More on the Erica Williams Recall trial attempt:
In terms of anti-recall editorials, this one is among the best, primarily for the practical considerations in second reason listed.
Williams is a Democrat; a leader in the Montgomery County Republican Party is leading a petition drive to initiate a court review. Virginia doesn’t have recall elections like some states do, but there is a rarely-used provision for a judge to remove an elected official.
This petition drive is a fundamentally bad idea for two reasons, and not just because it smacks of political opportunism.
The first is philosophical: Democracy is not well-served if election results can be overturned; we need to give elected officials time to make even unpopular decisions that might play out well in the end. We set terms for a reason.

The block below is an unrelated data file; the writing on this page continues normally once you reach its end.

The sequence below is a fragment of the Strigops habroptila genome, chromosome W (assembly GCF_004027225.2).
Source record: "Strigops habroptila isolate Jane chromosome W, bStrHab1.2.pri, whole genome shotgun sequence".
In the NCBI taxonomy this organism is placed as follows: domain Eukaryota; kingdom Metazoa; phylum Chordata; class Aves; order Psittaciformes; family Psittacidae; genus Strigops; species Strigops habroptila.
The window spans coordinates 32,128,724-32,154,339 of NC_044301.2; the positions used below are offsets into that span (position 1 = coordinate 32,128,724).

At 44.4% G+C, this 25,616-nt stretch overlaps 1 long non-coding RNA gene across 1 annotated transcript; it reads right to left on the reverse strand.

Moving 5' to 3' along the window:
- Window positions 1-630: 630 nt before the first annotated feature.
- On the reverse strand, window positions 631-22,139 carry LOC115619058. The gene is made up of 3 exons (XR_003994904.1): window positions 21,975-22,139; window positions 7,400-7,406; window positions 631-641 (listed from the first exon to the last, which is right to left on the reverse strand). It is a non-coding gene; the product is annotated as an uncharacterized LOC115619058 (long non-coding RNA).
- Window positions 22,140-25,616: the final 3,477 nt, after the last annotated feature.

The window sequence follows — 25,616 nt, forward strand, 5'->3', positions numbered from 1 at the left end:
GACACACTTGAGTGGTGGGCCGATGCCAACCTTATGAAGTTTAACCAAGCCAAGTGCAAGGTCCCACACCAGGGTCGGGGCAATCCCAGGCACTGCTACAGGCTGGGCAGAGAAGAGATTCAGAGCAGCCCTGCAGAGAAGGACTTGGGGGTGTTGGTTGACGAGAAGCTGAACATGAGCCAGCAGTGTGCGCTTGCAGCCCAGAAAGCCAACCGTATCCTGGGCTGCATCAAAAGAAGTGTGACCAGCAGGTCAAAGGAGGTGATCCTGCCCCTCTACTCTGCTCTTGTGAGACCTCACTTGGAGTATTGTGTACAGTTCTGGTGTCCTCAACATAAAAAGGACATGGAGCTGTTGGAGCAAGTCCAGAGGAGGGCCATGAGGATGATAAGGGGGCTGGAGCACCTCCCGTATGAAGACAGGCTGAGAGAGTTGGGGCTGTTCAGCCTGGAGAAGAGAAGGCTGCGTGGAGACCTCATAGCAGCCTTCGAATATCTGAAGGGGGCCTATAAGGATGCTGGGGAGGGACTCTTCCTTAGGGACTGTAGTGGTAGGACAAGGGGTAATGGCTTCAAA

The second is legal: Unlike other states, Virginia properly sets a high bar for removing someone from office. The key language here is “for neglect of duty, misuse of office, or incompetence in the performance of duties when that neglect of duty, misuse of office, or incompetence in the performance of duties has a material adverse effect upon the conduct of the office.”
That is plainly not the case here. Williams may have made what to many is an unpopular decision, but deeds are still being filed, marriage licenses still being issued. This is ultimately a political dispute that ought to be settled in the political realm, which means the voting booth. That’s not a satisfying answer to opponents because eight years is a long time to wait, but life is often unfair.